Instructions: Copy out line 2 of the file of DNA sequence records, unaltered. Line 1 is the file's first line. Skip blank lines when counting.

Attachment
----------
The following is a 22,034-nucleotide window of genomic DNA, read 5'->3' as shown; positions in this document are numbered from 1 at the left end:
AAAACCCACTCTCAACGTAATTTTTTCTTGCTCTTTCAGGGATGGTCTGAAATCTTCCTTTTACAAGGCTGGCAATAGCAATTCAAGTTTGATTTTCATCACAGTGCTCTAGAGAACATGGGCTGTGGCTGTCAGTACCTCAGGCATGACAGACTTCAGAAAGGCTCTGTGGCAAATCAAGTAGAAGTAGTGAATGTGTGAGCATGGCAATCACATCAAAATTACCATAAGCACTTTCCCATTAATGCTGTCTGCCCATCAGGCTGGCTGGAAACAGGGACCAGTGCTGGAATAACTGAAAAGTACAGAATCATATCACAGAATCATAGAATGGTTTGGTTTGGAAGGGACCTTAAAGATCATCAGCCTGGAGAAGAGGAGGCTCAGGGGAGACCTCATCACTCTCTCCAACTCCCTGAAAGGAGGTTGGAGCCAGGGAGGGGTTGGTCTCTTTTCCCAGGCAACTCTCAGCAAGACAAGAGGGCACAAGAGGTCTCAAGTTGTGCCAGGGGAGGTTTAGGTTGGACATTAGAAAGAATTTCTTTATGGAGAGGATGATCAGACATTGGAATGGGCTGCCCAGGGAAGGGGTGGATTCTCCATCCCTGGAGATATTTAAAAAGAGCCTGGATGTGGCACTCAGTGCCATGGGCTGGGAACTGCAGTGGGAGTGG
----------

AAAACCCACTCTCAACGTAATTTTTTCTTGCTCTTTCAGGGATGGTCTGAAATCTTCCTTTTACAAGGCTGGCAATAGCAATTCAAGTTTGATTTTCATCACAGTGCTCTAGAGAACATGGGCTGTGGCTGTCAGTACCTCAGGCATGACAGACTTCAGAAAGGCTCTGTGGCAAATCAAGTAGAAGTAGTGAATGTGTGAGCATGGCAATCACATCAAAATTACCATAAGCACTTTCCCATTAATGCTGTCTGCCCATCAGGCTGGCTGGAAACAGGGACCAGTGCTGGAATAACTGAAAAGTACAGAATCATATCACAGAATCATAGAATGGTTTGGTTTGGAAGGGACCTTAAAGATCATCAGCCTGGAGAAGAGGAGGCTCAGGGGAGACCTCATCACTCTCTCCAACTCCCTGAAAGGAGGTTGGAGCCAGGGAGGGGTTGGTCTCTTTTCCCAGGCAACTCTCAGCAAGACAAGAGGGCACAAGAGGTCTCAAGTTGTGCCAGGGGAGGTTTAGGTTGGACATTAGAAAGAATTTCTTTATGGAGAGGATGATCAGACATTGGAATGGGCTGCCCAGGGAAGGGGTGGATTCTCCATCCCTGGAGATATTTAAAAAGAGCCTGGATGTGGCACTCAGTGCCATGGGCTGGGAACTGCAGTGGGAGTGG